Gas Station Owner's Heroin Addiction Awareness Signs Go Viral

By McCarton Ackerman 06/22/16

After losing many of his customers to overdoses, Wisconsin native Dick Hiers decided to use his business to impart a change in his community. 

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Gas Station Owner's Heroin Addiction Awareness Signs Go Viral
Photo via Facebook/Samaritan's Hand Inc.

Frustrated by the toll that the heroin epidemic has taken on his community, a Wisconsin convenience store owner is raising awareness of the issue by placing signs in front of his shop with anti-heroin messages. 

Sheboygan native Dick Hiers told USA Today that he’s lost more than 30 customers to overdoses. Several of the signs he’s posted outside his store, which is attached to a BP gas station, have gone viral on social media, including "Heroin is killing people — help wanted" and "Wake up! Your kids are dying — heroin." Hiers said the fatal overdose of a local teen was the catalyst for him to try and address the issue.

"The last one that affected me more than anything was Dakota, 19 years old with a 2-year-old child,” he said. “She came in here, her parents came in here, her sister comes here. I decided something needed to be done to bring some awareness to it.”

The signs have garnered some attention from locals. Two faith-based addiction support programs, Samaritan’s Hand and the Christian Intervention Program, have reached out to Hiers and offered assistance. Samaritan’s Hand will hold a “Prayer at the Pump” at his store on June 29.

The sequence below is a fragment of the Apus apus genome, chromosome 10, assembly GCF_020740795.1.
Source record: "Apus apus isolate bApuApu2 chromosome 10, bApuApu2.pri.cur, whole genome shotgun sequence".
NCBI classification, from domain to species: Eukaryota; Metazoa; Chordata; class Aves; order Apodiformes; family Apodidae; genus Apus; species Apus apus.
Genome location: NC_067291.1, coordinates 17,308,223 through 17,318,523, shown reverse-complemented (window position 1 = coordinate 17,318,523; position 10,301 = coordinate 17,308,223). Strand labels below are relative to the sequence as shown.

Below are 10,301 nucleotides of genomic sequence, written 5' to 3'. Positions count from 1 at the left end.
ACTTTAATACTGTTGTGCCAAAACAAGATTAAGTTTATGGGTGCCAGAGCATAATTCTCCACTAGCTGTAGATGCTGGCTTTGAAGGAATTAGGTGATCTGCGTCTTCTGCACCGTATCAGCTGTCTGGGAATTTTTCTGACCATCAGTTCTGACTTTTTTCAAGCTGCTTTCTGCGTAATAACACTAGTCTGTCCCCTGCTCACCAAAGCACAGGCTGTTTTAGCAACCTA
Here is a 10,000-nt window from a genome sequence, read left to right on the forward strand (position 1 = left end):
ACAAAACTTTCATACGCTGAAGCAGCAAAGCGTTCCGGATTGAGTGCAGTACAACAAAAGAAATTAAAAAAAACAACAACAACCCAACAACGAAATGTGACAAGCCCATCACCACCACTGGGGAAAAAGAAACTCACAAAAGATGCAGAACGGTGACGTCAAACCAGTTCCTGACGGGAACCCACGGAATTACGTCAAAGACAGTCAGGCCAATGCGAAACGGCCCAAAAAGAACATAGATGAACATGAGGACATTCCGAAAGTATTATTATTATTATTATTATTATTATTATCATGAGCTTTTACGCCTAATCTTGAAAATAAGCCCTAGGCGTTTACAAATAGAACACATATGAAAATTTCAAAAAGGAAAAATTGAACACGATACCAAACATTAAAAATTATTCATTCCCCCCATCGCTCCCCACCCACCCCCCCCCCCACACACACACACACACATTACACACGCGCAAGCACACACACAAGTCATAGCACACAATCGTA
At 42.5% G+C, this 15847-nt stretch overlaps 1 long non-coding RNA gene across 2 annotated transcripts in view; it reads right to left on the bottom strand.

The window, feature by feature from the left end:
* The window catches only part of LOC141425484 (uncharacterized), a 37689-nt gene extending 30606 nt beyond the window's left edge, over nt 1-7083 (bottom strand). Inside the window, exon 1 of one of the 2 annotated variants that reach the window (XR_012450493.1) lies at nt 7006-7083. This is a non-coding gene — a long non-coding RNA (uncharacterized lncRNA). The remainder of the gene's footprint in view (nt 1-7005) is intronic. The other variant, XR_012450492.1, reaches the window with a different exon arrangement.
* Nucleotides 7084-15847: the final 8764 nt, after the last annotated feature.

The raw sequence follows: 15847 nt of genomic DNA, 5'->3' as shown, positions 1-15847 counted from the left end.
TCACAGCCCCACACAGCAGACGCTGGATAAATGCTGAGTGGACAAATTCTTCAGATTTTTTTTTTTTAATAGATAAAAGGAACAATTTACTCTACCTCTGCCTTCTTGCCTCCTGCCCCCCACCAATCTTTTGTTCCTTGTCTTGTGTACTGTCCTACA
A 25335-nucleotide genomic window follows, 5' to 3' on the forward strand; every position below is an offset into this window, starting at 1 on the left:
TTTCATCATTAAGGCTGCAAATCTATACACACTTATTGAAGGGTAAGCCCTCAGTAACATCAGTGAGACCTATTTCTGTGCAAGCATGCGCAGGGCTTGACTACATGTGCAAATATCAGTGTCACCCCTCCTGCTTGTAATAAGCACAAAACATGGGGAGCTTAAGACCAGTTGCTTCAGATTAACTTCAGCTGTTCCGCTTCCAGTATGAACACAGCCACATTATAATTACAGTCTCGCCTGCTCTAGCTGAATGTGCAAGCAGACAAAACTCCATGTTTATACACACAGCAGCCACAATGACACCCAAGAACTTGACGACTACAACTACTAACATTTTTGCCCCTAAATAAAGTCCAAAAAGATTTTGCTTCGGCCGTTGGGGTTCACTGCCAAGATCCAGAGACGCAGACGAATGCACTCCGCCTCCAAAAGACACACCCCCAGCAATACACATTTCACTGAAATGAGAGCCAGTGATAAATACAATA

But while the signs have gone viral nationally, Hiers expressed frustration that they’ve changed little with local police. He blamed them for being slow to respond and not doing anything to establish preventive measures to fix the drug problem in the community.

"A lot of people thought it was cute and took pictures of it, but no one was knocking on my door to find out why,” said Hiers. "We've watched deals out here on the driveway for years now, and for us to call (the police) is useless because nothing happens. It’s more than frustrating.”

But Sheboygan Police Chief Chris Domagalski responded by declaring his force couldn’t be solely responsible for handling the opioid epidemic. He called for a greater community response to help tackle the problem and create meaningful reforms.

"A successful approach involves a coordinated community effort focused on preventive efforts such as education on the dangers of drug and alcohol use and abuse and the long-term consequences including problems with physical and mental health, relationships, employment, and the law," said Domagalski.

Other communities have also taken on similar initiatives. The Capital Gazette reported that Anne Arundel County in Maryland placed banners near police stations displaying the number of heroin overdoses, both fatal and non-fatal, in the area. As of April 18, there were 212 opioid overdoses this year in the county and 31 of them were fatal, compared to 104 overdoses and 15 deaths last year.

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McCarton Ackerman is a freelance writer and editor living in Portland, Oregon. He has been a contributor for The Fix since October 2011, writing on a wide range of topics ranging from medical marijuana in Colorado to the world's sexiest drug smugglers. Follow him on Linkedin and Twitter.

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